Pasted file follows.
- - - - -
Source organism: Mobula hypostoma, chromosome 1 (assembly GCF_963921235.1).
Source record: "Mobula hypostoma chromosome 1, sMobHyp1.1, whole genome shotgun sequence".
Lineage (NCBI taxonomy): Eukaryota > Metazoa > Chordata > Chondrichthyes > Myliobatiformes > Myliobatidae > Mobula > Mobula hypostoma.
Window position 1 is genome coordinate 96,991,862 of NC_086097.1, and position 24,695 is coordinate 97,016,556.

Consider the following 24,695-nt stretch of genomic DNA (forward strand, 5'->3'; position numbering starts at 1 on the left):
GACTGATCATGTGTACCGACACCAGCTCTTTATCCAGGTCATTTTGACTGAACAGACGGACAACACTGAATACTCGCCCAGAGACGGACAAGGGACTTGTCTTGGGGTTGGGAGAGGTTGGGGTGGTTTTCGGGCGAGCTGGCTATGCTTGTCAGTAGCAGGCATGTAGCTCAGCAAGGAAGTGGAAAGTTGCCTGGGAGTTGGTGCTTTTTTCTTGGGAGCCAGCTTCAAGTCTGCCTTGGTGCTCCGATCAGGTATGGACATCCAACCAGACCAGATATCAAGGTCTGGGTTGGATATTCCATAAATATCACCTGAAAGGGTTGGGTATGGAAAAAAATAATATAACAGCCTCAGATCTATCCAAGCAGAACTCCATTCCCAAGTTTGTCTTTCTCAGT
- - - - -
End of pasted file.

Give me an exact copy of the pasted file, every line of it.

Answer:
Source organism: Mobula hypostoma, chromosome 1 (assembly GCF_963921235.1).
Source record: "Mobula hypostoma chromosome 1, sMobHyp1.1, whole genome shotgun sequence".
Lineage (NCBI taxonomy): Eukaryota > Metazoa > Chordata > Chondrichthyes > Myliobatiformes > Myliobatidae > Mobula > Mobula hypostoma.
Window position 1 is genome coordinate 96,991,862 of NC_086097.1, and position 24,695 is coordinate 97,016,556.

Consider the following 24,695-nt stretch of genomic DNA (forward strand, 5'->3'; position numbering starts at 1 on the left):
GACTGATCATGTGTACCGACACCAGCTCTTTATCCAGGTCATTTTGACTGAACAGACGGACAACACTGAATACTCGCCCAGAGACGGACAAGGGACTTGTCTTGGGGTTGGGAGAGGTTGGGGTGGTTTTCGGGCGAGCTGGCTATGCTTGTCAGTAGCAGGCATGTAGCTCAGCAAGGAAGTGGAAAGTTGCCTGGGAGTTGGTGCTTTTTTCTTGGGAGCCAGCTTCAAGTCTGCCTTGGTGCTCCGATCAGGTATGGACATCCAACCAGACCAGATATCAAGGTCTGGGTTGGATATTCCATAAATATCACCTGAAAGGGTTGGGTATGGAAAAAAATAATATAACAGCCTCAGATCTATCCAAGCAGAACTCCATTCCCAAGTTTGTCTTTCTCAGT